Investment Treaties and the Search for Market Access in China
It is a commonplace by now to say that the global investment treaty system is at a crossroads. On the one hand, a number of countries are opting out by terminating bilateral investment treaties (BITs), withdrawing from the International Centre for Settlement of Investment Disputes or by negotiating investment treaties without controversial investor-state dispute settlement (ISDS) clauses. On the other hand, treaty-making is also changing. The days of the simple, one-purpose BITs seem to be counted. As the number of newly negotiated BITs has declined in recent years, more complex investment rules are increasingly integrated in preferential trade and investment agreements (PTIAs) among larger groups of countries. These treaties typically combine more balanced rules in the post-establishment phase with market access rules for investment. The Mega regionals currently under negotiation, such as the Transpacific Partnership (TPP), the Regional Comprehensive Economic Partnership (RCEP), or the Transatlantic Trade and Investment Partnership (TPIP), may prove to be the outstanding examples of this trend. However, the inclusion of market access commitments in investment agreements has proven divisive: capital-exporting countries and regions like the United States, Canada, the European Union and Japan are leading proponents, while capital-importing countries often remain resistant.
Where does China stand in this increasingly complex investment treaty system? Rapidly increasing outward foreign direct investment flows by Chinese companies have put China in the spotlight of international attention. At the same time, China has built up a dense network of now more than 130 BITs. If China continues negotiating new treaties at the same pace it will overtake Germany as the country with the largest number of BITs in the near future. Of course, assessing China’s international investment policy on the basis of the sheer quantity of treaties only takes us so far. More important is the question whether China is joining the trend towards comprehensive treaties that go beyond the investment protection rules found in mainstream BITs. In particular, what is China’s position on extending the scope of investment treaties by including controversial market access rules?
Three generations of Chinese investment treaties
Chinese investment treaties can be categorized into three generations. The first generation of BITs, negotiated throughout the 1980s and 1990s, included various safeguards for the host country, most importantly ISDS clauses that were limited to disputes concerning the amount of compensation due in case of expropriation. China negotiated more than 70 of such first generation BITs.
The China-Barbados BIT in 1998 was the first of approximately 50 second generation treaties. This treaty can be considered a watershed of China’s investment treaty making; for the first time, China consented to allow foreign investors to bring “any dispute concerning an investment” to international arbitration. China also gradually introduced a number of other treaty innovations such as less restrictive national treatment clauses.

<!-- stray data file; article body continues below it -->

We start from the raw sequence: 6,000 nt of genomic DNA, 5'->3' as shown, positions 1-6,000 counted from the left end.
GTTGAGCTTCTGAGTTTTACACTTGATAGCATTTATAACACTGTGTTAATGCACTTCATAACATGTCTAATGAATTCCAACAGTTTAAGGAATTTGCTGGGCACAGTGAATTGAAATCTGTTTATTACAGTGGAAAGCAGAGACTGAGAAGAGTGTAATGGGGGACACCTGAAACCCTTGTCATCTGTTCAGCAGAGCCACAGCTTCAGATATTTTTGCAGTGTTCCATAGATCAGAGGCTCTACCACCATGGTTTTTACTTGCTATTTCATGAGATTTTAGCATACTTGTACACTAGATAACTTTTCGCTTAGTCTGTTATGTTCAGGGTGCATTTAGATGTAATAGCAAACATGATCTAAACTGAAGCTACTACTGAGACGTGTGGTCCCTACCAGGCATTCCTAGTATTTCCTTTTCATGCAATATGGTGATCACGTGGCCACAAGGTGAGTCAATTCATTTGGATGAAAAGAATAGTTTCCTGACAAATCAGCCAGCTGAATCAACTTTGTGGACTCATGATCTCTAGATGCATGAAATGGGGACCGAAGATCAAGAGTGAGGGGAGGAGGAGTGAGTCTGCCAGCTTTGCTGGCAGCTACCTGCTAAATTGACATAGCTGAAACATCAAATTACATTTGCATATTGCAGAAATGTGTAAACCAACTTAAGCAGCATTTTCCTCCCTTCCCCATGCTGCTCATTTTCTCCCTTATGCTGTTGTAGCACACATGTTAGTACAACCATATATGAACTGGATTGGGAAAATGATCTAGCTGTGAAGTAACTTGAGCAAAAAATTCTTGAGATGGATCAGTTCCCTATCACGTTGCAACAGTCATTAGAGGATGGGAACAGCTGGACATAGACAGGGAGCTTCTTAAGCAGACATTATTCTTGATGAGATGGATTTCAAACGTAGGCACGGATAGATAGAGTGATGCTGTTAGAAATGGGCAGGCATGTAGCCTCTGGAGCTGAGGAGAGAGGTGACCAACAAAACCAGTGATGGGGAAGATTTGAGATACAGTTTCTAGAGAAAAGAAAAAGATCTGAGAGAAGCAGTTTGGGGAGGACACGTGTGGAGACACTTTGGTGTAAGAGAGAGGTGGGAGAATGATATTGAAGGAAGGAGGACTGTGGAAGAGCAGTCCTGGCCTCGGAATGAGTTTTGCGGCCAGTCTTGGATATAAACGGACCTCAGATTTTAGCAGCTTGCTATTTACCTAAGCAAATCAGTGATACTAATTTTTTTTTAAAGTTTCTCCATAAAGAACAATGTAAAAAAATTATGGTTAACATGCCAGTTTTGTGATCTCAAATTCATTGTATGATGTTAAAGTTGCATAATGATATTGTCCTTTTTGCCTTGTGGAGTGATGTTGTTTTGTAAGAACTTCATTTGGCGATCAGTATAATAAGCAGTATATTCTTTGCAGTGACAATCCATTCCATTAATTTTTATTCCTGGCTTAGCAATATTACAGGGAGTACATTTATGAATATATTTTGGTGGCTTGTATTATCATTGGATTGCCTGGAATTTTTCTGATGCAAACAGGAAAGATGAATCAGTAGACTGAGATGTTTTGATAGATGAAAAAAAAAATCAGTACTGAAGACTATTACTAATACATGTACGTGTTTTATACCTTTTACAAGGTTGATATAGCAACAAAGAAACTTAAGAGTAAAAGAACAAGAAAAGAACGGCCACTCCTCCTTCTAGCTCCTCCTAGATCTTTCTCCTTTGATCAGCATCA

In recent years the Chinese approach towards international investment-treaty-making has progressed and a third generation of Chinese BITs have come to the fore. These treaties aim to strike a better balance between the rights of the investor and the host state, drawing inspiration from the innovations introduced by the members of the North American Free Trade Agreement (NAFTA) in response to numerous ISDS claims. Against this background, Chinese experts speak of an “Americanization” of Chinese investment treaties. A number of concepts developed by NAFTA countries, such as references to the concept of the minimum standard of treatment, adoption of the term “in like circumstances” to specify the meaning of the national treatment clause and exceptions to the transfer clause, have been adopted by China in recent years.
A noteworthy aspect of China’s investment treaty practice is that second and third generation treaties are negotiated in parallel. The reason behind this seemingly puzzling pattern is that China, unlike traditional capital exporting countries, is not insisting on its own model text as a basis of negotiations. Interviews by the author with investment treaty negotiators reveal that China is comfortable to negotiate on the basis of the partner countries model texts.
China and market access rules
In addition to its dense network of BITs, China has so far concluded 12 preferential trade agreements of which four include comprehensive rules on investment. In its PTIAs China follows a largely conservative approach that focuses on trade in goods, although investment rules have been included at the request of the partner country. With the exception of the Pakistan PTIA, which merely copies China’s second generation BIT approach, the PTIAs signed with New Zealand, Peru and the ASEAN countries come under the third generation of China’s investment treaties. China, however, remains opposed to extending the coverage of the national treatment obligations to the establishment of investments, thus preserving its right to regulate the entry of foreign investments. At the most, China is willing to grant most-favoured nation treatment with the regard to market access, ensuring that its partner countries’ investors benefit from more preferable treatment that China might grant third countries in the future. In addition to PTIAs, China has also resisted including market access rules in a recent BIT signed with Canada and the trilateral investment agreement signed with Japan and South Korea, thus departing from the usual approach adopted by these partner countries.
In light of the global trend towards more comprehensive investment agreements, China will most likely face more demands to include market access provisions in its BITs and PTIAs. That pressure originates from three areas: